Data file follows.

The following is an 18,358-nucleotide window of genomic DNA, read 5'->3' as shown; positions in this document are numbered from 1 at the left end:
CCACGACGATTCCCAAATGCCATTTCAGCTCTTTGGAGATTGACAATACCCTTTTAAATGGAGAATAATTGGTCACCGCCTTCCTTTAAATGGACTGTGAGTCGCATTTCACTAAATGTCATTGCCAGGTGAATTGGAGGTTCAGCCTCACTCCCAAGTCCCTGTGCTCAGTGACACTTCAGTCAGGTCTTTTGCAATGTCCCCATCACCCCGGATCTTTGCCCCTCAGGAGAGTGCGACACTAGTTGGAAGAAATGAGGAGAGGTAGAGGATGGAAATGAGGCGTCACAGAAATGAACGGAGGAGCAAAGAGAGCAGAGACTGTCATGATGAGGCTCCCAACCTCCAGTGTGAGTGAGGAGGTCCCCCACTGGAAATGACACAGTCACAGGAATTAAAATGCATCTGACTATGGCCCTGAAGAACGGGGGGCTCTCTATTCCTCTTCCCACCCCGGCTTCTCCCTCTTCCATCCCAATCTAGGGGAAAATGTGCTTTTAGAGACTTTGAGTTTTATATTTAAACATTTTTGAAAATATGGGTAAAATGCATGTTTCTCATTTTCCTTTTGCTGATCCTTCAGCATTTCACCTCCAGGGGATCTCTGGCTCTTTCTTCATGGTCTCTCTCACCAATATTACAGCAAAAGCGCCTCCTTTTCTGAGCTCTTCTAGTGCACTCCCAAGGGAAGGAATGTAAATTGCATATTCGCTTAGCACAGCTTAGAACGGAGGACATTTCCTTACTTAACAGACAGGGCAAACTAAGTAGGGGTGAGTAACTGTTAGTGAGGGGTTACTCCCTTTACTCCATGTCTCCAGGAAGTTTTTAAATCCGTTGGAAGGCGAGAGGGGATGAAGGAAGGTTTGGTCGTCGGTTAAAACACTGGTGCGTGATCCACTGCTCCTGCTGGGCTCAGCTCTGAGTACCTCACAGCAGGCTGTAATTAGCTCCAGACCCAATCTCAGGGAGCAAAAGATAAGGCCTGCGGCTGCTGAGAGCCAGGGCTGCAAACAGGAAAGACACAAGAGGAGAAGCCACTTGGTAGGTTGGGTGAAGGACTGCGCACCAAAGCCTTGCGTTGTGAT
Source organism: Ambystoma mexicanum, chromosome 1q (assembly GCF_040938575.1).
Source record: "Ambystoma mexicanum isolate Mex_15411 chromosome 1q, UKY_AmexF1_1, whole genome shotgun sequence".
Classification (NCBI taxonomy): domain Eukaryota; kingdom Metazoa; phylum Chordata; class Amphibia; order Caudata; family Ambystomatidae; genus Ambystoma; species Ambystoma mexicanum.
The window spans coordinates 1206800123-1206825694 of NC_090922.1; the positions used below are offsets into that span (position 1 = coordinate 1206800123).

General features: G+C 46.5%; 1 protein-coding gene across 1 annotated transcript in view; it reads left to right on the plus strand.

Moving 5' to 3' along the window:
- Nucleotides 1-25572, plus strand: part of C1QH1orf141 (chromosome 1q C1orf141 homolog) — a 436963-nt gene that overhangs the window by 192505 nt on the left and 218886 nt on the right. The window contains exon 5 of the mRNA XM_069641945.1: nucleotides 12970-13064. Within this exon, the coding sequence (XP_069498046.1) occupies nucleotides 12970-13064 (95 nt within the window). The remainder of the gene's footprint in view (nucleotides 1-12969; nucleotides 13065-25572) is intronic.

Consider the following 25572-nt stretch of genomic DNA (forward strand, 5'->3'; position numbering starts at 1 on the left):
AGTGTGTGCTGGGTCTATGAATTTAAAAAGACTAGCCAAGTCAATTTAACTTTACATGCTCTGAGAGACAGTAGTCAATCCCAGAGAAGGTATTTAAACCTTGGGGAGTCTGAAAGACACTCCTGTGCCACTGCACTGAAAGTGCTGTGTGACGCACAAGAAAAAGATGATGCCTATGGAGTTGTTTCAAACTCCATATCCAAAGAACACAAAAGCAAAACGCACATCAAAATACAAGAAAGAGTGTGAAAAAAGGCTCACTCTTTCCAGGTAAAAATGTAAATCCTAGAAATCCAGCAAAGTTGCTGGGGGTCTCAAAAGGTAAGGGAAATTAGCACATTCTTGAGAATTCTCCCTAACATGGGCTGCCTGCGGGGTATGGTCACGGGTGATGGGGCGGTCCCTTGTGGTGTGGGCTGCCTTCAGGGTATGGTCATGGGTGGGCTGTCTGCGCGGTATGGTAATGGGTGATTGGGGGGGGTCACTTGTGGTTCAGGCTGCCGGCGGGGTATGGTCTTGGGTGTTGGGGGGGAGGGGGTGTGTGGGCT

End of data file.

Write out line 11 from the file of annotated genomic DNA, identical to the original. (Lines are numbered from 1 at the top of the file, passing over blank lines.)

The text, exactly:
AGTGTGTGCTGGGTCTATGAATTTAAAAAGACTAGCCAAGTCAATTTAACTTTACATGCTCTGAGAGACAGTAGTCAATCCCAGAGAAGGTATTTAAACCTTGGGGAGTCTGAAAGACACTCCTGTGCCACTGCACTGAAAGTGCTGTGTGACGCACAAGAAAAAGATGATGCCTATGGAGTTGTTTCAAACTCCATATCCAAAGAACACAAAAGCAAAACGCACATCAAAATACAAGAAAGAGTGTGAAAAAAGGCTCACTCTTTCCAGGTAAAAATGTAAATCCTAGAAATCCAGCAAAGTTGCTGGGGGTCTCAAAAGGTAAGGGAAATTAGCACATTCTTGAGAATTCTCCCTAACATGGGCTGCCTGCGGGGTATGGTCACGGGTGATGGGGCGGTCCCTTGTGGTGTGGGCTGCCTTCAGGGTATGGTCATGGGTGGGCTGTCTGCGCGGTATGGTAATGGGTGATTGGGGGGGGTCACTTGTGGTTCAGGCTGCCGGCGGGGTATGGTCTTGGGTGTTGGGGGGGAGGGGGTGTGTGGGCT